A reprint from The Nation (LK)
by Hassina Leelarathna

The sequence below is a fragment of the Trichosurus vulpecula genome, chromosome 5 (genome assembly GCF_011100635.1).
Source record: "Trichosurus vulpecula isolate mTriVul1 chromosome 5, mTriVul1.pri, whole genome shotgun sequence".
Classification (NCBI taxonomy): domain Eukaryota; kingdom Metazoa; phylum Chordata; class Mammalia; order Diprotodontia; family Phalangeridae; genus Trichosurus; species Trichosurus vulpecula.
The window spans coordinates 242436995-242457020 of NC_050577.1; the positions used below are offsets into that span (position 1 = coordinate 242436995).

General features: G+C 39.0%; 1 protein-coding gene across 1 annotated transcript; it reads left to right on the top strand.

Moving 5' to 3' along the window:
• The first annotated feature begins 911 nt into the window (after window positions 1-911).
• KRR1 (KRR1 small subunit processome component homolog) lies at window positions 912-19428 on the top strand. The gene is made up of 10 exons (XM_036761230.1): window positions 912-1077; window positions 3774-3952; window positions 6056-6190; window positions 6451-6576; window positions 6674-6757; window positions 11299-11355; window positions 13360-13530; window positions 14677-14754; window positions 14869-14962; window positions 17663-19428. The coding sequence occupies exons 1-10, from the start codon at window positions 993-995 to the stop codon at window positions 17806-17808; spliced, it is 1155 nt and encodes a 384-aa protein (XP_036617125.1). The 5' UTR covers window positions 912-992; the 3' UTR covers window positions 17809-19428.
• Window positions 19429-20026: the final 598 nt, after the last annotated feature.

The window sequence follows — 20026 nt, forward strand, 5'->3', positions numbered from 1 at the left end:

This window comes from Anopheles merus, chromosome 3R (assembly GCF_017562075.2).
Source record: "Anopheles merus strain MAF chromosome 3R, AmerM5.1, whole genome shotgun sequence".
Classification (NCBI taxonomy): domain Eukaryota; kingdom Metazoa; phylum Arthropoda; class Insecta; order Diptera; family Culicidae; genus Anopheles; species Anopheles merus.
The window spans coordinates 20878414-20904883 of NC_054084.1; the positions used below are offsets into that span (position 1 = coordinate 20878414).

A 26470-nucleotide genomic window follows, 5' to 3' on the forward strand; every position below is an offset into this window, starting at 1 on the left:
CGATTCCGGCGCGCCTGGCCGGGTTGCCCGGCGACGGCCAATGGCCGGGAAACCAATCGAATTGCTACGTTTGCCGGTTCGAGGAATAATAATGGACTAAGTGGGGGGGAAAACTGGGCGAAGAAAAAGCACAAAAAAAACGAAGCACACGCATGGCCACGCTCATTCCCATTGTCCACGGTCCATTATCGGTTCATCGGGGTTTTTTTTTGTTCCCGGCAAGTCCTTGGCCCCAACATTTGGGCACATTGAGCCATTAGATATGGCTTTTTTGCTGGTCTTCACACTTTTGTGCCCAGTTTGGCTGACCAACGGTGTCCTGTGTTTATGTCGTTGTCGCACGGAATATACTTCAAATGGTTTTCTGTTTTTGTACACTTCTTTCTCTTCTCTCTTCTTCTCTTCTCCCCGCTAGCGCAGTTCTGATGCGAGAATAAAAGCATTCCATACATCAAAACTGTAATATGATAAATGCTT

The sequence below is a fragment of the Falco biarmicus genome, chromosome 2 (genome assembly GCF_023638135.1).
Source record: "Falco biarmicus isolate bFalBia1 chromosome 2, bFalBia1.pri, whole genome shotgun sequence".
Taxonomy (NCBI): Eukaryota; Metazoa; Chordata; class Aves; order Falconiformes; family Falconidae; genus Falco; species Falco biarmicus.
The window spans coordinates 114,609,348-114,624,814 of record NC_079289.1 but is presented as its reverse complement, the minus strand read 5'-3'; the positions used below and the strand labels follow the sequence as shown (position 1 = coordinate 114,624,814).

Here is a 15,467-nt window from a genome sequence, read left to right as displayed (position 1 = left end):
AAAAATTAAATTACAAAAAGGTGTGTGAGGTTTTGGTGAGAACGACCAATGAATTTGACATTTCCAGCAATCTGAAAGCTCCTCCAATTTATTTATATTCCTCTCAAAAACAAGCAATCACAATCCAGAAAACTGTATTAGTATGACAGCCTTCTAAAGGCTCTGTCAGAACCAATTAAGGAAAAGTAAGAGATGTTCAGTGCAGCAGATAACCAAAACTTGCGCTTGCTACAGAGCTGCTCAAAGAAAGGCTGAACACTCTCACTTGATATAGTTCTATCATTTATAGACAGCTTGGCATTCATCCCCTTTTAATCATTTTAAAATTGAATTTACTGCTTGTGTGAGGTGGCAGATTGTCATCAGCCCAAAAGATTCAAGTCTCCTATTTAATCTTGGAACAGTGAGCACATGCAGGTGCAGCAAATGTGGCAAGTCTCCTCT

Alarming levels of banned toxic found in substitutes makes local Cinnamon safer and desirable A scientific research study four years in the making and just released in the US spells a major windfall for Sri Lanka’s cinnamon industry. Appearing in the April issue of the prestigious Journal of Agricultural and Food Chemistry (JAFC), published by the American Chemical Society, the study by researchers at the University of Mississippi analyzing levels of the banned toxic chemical coumarin in cinnamon products affirms the superiority of Ceylon Cinnamon, AKA True Cinnamon, as compared to more widely used cinnamon substitutes. High levels of coumarin, a chemical that naturally occurs in cinnamon, is a toxic to the liver, acts as an anticoagulant, and is known to cause cancer in rodents. According to the researchers, experiments conducted using a variety of popular cinnamon flavored foods and cinnamon food supplements found in Ceylon Cinnamon to contain insignificant traces of coumarin whereas barks from cassia, imported from China, Vietnam and Indonesia and sold as cinnamon in the US, had substantial amounts of the toxic chemical. “This is a great development that opens up many possibilities for Sri Lankan cinnamon growers”, said former Consul General Ananda Wickremasinghe (now living in Canada). He has been patiently awaiting the results ever since he took the initiative to get the study started in 2009 while serving as Consul General in Los Angeles. Wickremasinghe, an agricultural graduate who spent most of his career as an agriculture scientist spotted the potential for promoting Ceylon Cinnamon in the US after its lower coumarin content and superiority over substitutes was established by European as well as Sri Lankan researchers. “Some Sri Lankan exporters were already aware of Ceylon Cinnamon’s lower coumarin levels and studies have been conducted by the Industrial Technology Institute. However, to gain acceptance in the U.S., an independent study by American researchers was needed”. He presented the proposal to Research Professor in Pharmaceutical Sciences at the University of Mississippi Dr. Dhammika Nanayakkara, one of the nation’s top pharmaceutical research colleges. Dr. Nanayakkara eventually co-authored the study with research scientists Dr. Yan-Hong Wang (University of Mississippi), Bharathi Avula (University of Mississippi), Jianping Zhao, and Ikhlas A Khan. The research was supported in part by “Science Based Authentication of Dietary Supplements” funded by the Food and Drug Administration, the United States Department of Agriculture, Agricultural Research Service, and the Global Research Network for Medicinal Plants (GRNMP), King Saud University. The researchers analyzed coumarin and other compounds in authenticated cinnamon bark samples as well as locally bought cinnamon samples, cinnamon-flavored foods, and cinnamon-based food. “The experimental results indicated that C. verum bark (Ceylon Cinnamon) contained only traces of coumarin, whereas barks from all three cassia species, especially C. loureiroi (Vietnam Cinnamon) and C. burmannii (Indonesian Cinnamon), contained substantial amounts of coumarin”, the study said. Researchers then analyzed 21 cinnamon-flavored foods such as cereals, snacks, bread, rolls, buns, swirl, bar and pastries all purchased from local stores. Except for cinnamaldehyde that is essential for cinnamon flavor, coumarin was detected in all cinnamon-flavored food products, varying in content from 0.05 to 2.4 mg per serving. Two cinnamon dietary supplements that contained powders of cinnamon bark were also analyzed and found to contain high coumarin levels - 2.5 and 3.9 mg per serving. The identity of the cinnamon used in the samples was determined based on cinnamaldehyde and coumarin content, leading to the conclusion that most of the cinnamon used was of the Indonesian variety (C.burmannii) which has higher coumarin content, is cheaper, and accounts for 90% of US cinnamon imports in the past five years. Surprisingly, despite cinnamon’s widespread use as a flavoring in a wide range of foods and its growing popularity as a ‘miracle cure’ for everything from diabetes to weight loss this is the first published study in the US that analyzes the coumarin content of cinnamon. As such this is also the first American study that affirms Ceylon Cinnamon’s low coumarin content – a fact long known to European researchers and industry insiders. While coumarin has been banned in the US as a food additive since 1954, its presence is mostly associated with artificial vanilla (http://en.wikipedia.org/wiki/Vanilla). Coumarin was also banned as an adulterant in cigarettes by tobacco companies in 1997 but due to the lack of reporting requirements to the U.S. Department of Health and Human Services, it is still being used as a flavoring additive in pipe tobacco. The JAFC article warns that ingesting substantial amounts of coumarin on a daily basis may pose a health risk to individuals who are more sensitive to the compound. The researchers are calling for the establishment of a Tolerable Daily Intake (TDI) and maximum limits for coumarin in foods marketed in the US. European health agencies already recognize the adverse side effects of coumarin and EU regulations specify a TDI for coumarin of 0.1 milligrams of coumarin per kilogram for food products. But setting such limits doesn’t ensure compliance. Recent tests by a leading independent consumer protection group warned that coumarin levels in a variety of cookies, cereals and rice puddings sold in Germany were up to 20 times the European legal limit. The US study, which establishes the occurrence of high coumarin levels in popular foods as well as health supplements, is bound to attract the attention of consumer groups and open the door to scrutiny of cinnamon additives by the Food and Drug Administration (FDA), the federal agency that oversees and sets guidelines for food safety. Wickremasinghe believes Sri Lankan authorities should seize the opportunity and take proactive measures, such as promotional events by foreign missions, contacting food watchdogs, and making oversight bodies such as the FDA and Health Canada in North America aware of the study, in order to maximize the leverage potential of Ceylon Cinnamon. Sri Lanka’s share of the world cinnamon market is around 22% while its share of the US market is slightly less than 6%. Upping the statistics to 10% of the international market is well within reach says Wickremasinghe, adding that every measure must be taken to increase cinnamon production. “It will require doubling Sri Lanka’s current cinnamon growing area, improving agronomic practices, and extending cultivation into parts of the wet zone where cinnamon is not currently growing”, he says. He strongly believes coumarin free cinnamon plants could be found in Sri Lanka and that they could be used to introduce coumarin free cinnamon varieties. Coincidentally, the study comes in the midst of a growing controversy over “The Cinnamon Challenge”, a prank that challenges teenagers to shovel a spoonful of ground cinnamon into their mouths. The fad has gone viral with over 40,000 videos posted on You Tube, nearly 3 million Google hits and on the flip side, dozens of challengers ending up in emergency rooms with serious problems such as collapsed lungs. Worried parents are scrambling to put a stop to it, while bloggers, talk show hosts, school authorities, and doctors are all weighing in. Surprisingly, doctors are coming out saying cinnamon is ‘totally harmless’ other than for an inert substance called cellulose which can lodge in the lungs. No mention of coumarin. “What better time to start talking about the facts of cinnamon and the superiority of our cinnamon to the American public and pass the message along to other countries?” asks Wickremasinghe. The planets are definitely lined up in favor of a big push for Ceylon Cinnamon.